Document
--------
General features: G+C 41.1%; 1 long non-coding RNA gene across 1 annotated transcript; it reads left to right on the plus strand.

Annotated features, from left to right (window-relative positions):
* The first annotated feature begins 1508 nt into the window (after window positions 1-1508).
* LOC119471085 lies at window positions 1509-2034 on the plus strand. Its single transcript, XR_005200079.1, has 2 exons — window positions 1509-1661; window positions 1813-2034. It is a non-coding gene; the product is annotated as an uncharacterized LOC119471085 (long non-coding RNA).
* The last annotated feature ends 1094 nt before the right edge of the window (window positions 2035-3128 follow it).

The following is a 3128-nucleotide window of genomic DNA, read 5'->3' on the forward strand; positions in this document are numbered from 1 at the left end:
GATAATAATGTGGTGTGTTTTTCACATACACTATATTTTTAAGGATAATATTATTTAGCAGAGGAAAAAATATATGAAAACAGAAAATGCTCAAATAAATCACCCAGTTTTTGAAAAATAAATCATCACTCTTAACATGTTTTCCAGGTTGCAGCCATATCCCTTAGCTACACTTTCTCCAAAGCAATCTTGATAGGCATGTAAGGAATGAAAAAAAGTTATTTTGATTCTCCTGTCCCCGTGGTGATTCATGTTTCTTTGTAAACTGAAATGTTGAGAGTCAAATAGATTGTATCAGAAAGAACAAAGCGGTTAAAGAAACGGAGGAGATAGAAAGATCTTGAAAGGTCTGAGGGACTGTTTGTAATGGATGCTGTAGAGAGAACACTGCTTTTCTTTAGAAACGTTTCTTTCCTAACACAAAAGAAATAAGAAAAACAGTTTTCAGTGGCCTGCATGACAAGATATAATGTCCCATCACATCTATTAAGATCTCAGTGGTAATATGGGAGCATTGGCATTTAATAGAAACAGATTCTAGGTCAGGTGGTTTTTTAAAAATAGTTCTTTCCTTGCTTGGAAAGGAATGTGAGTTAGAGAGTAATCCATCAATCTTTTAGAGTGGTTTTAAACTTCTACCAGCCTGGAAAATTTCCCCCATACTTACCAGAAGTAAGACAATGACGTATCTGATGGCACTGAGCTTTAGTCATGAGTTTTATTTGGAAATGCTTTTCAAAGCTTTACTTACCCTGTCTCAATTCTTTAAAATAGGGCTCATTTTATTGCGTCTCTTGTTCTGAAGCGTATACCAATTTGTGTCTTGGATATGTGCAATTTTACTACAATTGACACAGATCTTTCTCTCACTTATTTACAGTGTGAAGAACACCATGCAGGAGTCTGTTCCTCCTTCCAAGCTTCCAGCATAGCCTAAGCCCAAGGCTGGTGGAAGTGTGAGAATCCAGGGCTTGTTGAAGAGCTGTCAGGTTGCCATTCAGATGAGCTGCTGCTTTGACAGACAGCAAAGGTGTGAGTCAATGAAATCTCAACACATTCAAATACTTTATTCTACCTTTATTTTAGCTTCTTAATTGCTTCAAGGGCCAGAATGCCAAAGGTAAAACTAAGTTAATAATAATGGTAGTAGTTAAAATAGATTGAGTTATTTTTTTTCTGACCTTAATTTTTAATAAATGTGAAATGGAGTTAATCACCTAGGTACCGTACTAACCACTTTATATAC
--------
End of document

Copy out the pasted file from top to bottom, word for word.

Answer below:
General features: G+C 41.1%; 1 long non-coding RNA gene across 1 annotated transcript; it reads left to right on the plus strand.

Annotated features, from left to right (window-relative positions):
* The first annotated feature begins 1508 nt into the window (after window positions 1-1508).
* LOC119471085 lies at window positions 1509-2034 on the plus strand. Its single transcript, XR_005200079.1, has 2 exons — window positions 1509-1661; window positions 1813-2034. It is a non-coding gene; the product is annotated as an uncharacterized LOC119471085 (long non-coding RNA).
* The last annotated feature ends 1094 nt before the right edge of the window (window positions 2035-3128 follow it).

The following is a 3128-nucleotide window of genomic DNA, read 5'->3' on the forward strand; positions in this document are numbered from 1 at the left end:
GATAATAATGTGGTGTGTTTTTCACATACACTATATTTTTAAGGATAATATTATTTAGCAGAGGAAAAAATATATGAAAACAGAAAATGCTCAAATAAATCACCCAGTTTTTGAAAAATAAATCATCACTCTTAACATGTTTTCCAGGTTGCAGCCATATCCCTTAGCTACACTTTCTCCAAAGCAATCTTGATAGGCATGTAAGGAATGAAAAAAAGTTATTTTGATTCTCCTGTCCCCGTGGTGATTCATGTTTCTTTGTAAACTGAAATGTTGAGAGTCAAATAGATTGTATCAGAAAGAACAAAGCGGTTAAAGAAACGGAGGAGATAGAAAGATCTTGAAAGGTCTGAGGGACTGTTTGTAATGGATGCTGTAGAGAGAACACTGCTTTTCTTTAGAAACGTTTCTTTCCTAACACAAAAGAAATAAGAAAAACAGTTTTCAGTGGCCTGCATGACAAGATATAATGTCCCATCACATCTATTAAGATCTCAGTGGTAATATGGGAGCATTGGCATTTAATAGAAACAGATTCTAGGTCAGGTGGTTTTTTAAAAATAGTTCTTTCCTTGCTTGGAAAGGAATGTGAGTTAGAGAGTAATCCATCAATCTTTTAGAGTGGTTTTAAACTTCTACCAGCCTGGAAAATTTCCCCCATACTTACCAGAAGTAAGACAATGACGTATCTGATGGCACTGAGCTTTAGTCATGAGTTTTATTTGGAAATGCTTTTCAAAGCTTTACTTACCCTGTCTCAATTCTTTAAAATAGGGCTCATTTTATTGCGTCTCTTGTTCTGAAGCGTATACCAATTTGTGTCTTGGATATGTGCAATTTTACTACAATTGACACAGATCTTTCTCTCACTTATTTACAGTGTGAAGAACACCATGCAGGAGTCTGTTCCTCCTTCCAAGCTTCCAGCATAGCCTAAGCCCAAGGCTGGTGGAAGTGTGAGAATCCAGGGCTTGTTGAAGAGCTGTCAGGTTGCCATTCAGATGAGCTGCTGCTTTGACAGACAGCAAAGGTGTGAGTCAATGAAATCTCAACACATTCAAATACTTTATTCTACCTTTATTTTAGCTTCTTAATTGCTTCAAGGGCCAGAATGCCAAAGGTAAAACTAAGTTAATAATAATGGTAGTAGTTAAAATAGATTGAGTTATTTTTTTTCTGACCTTAATTTTTAATAAATGTGAAATGGAGTTAATCACCTAGGTACCGTACTAACCACTTTATATAC